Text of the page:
Ramiro Hernandez’s Prism presents six figures rendered in dusty grays and nuanced with rainbow washes in the painterly tradition of the old masters. The figures are private users, adolescents on the other side of social media profiles whose meticulous curation renders their visages synthetic. The figures pose, aware of the existence of a viewer to a limited extent. Guided by the algorithm, the artist finds the figures, depicts them in great detail, then obscures them in prismatic color. Hernandez repeats this process a number of times, removing and creating distance from delicately formed figures that echo a fading memory and a wondering future at the mercy of today’s innocence.
In Knight Rider, a boy glances back over his shoulder. He is a vision of a suburban coastal paradise, of beautiful youth drawn in lines that lead to the heart. His hands are gripping his board, and his spine is covered in dirt. This is how he desires to be seen, yet he is covered in the evidence that this picture was not the first take. He is impermanent in the manner of Baudrillard, yet languid in the disquieting placidity of J. G. Ballard. Value, energy, and desire, like youth, imply irreversibility–the very meaning of liberation, yet the boy is just a simulacrum of freedom contained behind a filter.
Phone Home is a modern retelling of Venus at her Mirror. She stands in a playful moment between self-reflection and recognition of the viewer, but the intentions of her viewers can never truly be revealed. The app tracks our movements to make life more simple, then delivers the information to the NSA. The girl is the most recent in a line of images of idolized youths before her: Venus, God of fertility, Shakti, creator of the universe, Mary, the virgin, the mother of God immaculately conceived, a Trojan horse for the brightest and darkest intentions of man.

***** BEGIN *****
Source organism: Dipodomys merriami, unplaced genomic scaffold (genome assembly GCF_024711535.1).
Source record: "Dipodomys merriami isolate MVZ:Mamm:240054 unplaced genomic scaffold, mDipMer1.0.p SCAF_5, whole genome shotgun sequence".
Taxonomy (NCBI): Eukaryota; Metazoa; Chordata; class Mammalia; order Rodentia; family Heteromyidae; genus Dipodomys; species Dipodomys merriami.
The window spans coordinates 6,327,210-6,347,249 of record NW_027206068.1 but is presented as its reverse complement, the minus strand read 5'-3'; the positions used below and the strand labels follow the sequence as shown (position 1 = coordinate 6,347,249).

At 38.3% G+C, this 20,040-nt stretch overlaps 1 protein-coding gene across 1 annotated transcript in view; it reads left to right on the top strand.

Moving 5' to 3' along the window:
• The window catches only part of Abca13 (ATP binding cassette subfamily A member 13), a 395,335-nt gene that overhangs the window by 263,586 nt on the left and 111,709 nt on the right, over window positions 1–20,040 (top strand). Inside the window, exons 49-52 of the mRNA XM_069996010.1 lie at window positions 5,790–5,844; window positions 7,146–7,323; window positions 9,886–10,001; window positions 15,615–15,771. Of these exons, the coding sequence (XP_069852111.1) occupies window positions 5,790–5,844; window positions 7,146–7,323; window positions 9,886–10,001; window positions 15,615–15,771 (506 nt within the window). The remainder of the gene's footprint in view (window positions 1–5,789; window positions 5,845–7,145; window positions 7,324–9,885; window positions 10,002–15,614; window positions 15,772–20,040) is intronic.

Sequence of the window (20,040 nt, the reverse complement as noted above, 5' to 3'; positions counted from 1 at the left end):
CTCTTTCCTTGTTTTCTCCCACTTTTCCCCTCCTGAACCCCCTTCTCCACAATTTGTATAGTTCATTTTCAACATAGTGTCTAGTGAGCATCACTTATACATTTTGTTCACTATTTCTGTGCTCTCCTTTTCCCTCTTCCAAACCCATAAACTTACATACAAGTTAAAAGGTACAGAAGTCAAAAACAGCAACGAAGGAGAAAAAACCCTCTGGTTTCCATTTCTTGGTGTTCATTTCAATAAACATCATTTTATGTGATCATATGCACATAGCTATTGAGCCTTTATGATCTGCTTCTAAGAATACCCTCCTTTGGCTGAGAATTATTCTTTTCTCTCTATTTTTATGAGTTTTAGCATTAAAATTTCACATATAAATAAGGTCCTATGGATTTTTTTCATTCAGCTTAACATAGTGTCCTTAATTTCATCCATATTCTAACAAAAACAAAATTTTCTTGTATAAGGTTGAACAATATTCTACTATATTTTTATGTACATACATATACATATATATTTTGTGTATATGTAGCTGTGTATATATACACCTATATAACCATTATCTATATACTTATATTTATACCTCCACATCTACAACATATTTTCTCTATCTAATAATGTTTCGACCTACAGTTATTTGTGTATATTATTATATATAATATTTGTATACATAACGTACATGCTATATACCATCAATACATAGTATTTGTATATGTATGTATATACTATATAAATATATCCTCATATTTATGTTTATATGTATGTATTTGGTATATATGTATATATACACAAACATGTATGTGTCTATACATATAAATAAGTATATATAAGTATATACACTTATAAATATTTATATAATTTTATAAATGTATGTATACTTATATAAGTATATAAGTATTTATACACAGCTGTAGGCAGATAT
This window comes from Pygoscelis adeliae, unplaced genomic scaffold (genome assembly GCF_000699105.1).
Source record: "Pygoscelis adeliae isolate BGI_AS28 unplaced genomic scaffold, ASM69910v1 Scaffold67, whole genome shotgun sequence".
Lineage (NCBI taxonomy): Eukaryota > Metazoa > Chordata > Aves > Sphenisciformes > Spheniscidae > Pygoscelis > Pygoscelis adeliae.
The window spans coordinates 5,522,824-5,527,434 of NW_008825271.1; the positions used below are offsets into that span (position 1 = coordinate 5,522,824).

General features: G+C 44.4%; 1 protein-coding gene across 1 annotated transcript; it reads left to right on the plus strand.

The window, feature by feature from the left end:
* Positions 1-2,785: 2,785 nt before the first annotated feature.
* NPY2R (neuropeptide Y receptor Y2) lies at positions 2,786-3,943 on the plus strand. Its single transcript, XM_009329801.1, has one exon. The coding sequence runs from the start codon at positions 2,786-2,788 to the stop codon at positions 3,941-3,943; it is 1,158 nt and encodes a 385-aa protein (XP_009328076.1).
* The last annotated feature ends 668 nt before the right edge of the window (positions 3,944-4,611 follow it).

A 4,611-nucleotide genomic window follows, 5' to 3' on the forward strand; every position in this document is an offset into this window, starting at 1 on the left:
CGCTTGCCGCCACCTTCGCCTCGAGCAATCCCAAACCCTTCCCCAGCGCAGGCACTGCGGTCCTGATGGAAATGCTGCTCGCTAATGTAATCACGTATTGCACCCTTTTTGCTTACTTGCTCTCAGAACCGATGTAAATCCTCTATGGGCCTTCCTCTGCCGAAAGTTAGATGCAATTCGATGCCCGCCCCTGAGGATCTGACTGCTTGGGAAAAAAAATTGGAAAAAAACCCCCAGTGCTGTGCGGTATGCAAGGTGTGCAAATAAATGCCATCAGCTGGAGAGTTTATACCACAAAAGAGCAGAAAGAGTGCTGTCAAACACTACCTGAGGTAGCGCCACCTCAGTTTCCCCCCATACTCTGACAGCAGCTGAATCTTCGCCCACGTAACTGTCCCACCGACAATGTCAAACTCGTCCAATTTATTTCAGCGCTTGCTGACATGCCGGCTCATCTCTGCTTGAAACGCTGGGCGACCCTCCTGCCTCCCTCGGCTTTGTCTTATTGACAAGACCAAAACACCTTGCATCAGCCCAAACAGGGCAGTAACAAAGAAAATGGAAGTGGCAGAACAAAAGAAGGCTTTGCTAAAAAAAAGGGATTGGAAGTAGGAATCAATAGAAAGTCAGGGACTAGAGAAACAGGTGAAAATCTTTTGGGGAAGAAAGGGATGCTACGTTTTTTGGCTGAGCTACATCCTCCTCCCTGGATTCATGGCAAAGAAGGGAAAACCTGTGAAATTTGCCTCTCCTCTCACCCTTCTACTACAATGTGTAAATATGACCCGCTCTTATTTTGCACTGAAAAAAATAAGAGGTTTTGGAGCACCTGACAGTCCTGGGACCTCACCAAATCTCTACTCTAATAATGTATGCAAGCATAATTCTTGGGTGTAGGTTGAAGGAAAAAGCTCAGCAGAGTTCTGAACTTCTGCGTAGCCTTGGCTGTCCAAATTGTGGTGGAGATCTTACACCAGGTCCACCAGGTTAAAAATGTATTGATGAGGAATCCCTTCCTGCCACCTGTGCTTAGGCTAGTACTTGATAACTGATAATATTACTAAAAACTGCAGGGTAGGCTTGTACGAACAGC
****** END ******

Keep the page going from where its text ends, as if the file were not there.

Hernandez’s figures are in the midst of change. It is unclear whether they are of passing or future relevance, if the image is developing or fading. Fantastico is a strong jawed Ivy League student, a New Republican in a cable knit sweater in an age where the American Flag is increasingly viewed as a symbol of hate. But Hernandez’s treatment of the boy’s gaze, thick hair, his chin in hand, carefully feigning a whim, turns his brow and neck to stars and bars in the mode of Jasper Johns Flags. The artist’s treatment of his subjects is an anointing that turns an imitation of candid joy into the Three Graces in Lake Days Forever and brings the temporal and sublime to the agency of painting in On High in Blue Tomorrow. With each wash of color, each redrawing of a button, a collarbone, lace, Hernandez forces us to consider the sacredness of paint, of youth, and to question the difference between exposing something and bringing it to light.